This paper examines how growth, social reproduction and gender equality are connected in ways that make care work a key determinant of macroeconomic policy outcomes, growth and development. The paper begins by developing a conceptual framework for thinking about economic growth in ways that can explicitly accommodate processes of social reproduction and the dynamics of gender inequality. It develops a set of regimes that link structures of economic growth with those of social reproduction.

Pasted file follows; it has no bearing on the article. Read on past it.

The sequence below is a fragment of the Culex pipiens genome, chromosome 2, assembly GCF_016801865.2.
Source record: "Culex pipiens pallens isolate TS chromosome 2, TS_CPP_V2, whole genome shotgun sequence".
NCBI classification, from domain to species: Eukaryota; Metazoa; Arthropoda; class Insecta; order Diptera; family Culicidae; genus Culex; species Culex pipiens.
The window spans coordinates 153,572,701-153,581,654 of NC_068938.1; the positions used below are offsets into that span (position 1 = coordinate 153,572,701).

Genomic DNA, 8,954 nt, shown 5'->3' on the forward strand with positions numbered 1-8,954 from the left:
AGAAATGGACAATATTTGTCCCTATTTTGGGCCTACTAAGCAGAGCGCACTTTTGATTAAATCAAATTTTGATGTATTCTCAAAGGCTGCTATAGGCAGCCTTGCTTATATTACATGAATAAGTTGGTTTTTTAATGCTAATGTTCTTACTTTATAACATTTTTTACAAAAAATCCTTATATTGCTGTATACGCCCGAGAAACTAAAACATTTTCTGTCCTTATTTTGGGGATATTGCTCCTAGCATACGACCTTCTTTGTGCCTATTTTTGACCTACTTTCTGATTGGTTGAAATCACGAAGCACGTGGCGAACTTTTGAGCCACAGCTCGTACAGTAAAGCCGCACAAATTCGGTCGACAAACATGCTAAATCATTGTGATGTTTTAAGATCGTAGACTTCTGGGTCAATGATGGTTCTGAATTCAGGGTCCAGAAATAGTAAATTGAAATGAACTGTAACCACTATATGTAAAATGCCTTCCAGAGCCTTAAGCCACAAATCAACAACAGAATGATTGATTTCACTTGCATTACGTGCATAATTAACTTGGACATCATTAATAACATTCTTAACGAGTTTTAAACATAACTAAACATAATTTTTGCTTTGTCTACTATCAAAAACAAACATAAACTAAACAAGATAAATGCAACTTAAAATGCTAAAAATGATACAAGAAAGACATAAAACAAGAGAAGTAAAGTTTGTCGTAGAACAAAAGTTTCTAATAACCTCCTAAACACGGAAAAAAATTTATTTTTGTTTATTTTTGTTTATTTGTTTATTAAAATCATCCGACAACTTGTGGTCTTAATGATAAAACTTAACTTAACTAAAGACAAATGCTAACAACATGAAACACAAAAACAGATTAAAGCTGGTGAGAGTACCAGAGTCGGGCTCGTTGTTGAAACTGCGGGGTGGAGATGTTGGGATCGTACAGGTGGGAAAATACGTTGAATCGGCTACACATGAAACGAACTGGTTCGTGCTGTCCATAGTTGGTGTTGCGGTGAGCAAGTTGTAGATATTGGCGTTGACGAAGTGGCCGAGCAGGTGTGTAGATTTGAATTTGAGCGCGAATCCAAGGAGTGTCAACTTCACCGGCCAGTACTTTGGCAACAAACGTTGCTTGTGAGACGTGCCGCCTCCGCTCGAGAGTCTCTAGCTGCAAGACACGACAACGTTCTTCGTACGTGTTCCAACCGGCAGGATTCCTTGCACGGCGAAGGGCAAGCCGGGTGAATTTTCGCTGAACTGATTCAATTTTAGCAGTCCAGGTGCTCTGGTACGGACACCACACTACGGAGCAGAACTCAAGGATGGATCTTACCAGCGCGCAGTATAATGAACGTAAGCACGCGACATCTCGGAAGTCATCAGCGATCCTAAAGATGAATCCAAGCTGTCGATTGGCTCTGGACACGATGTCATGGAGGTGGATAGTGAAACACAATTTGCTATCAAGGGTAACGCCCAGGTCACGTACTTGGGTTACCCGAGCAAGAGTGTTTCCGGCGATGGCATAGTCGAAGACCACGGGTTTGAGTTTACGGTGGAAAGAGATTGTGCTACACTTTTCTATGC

The second part of the paper then groups countries by economic structure, level of development and structure of social welfare provising to determine where they fall among the regimes of growth and social reproduction. The emphasis is on understanding how increasing gender equality in the labour market will affect larger processes of growth and what kinds of limits the structure of social reproduction places on the potential for development and growth. The paper concludes by underlining that social reproduction is essential for growth, and the social and economic circumstances under which it takes place determine the precise nature of this relationship as well as chart promising pathways for change. This paper was produced for UN Women's flagship report Progress of the World's Women 2015-2016 to be released as part of the UN Women discussion paper series.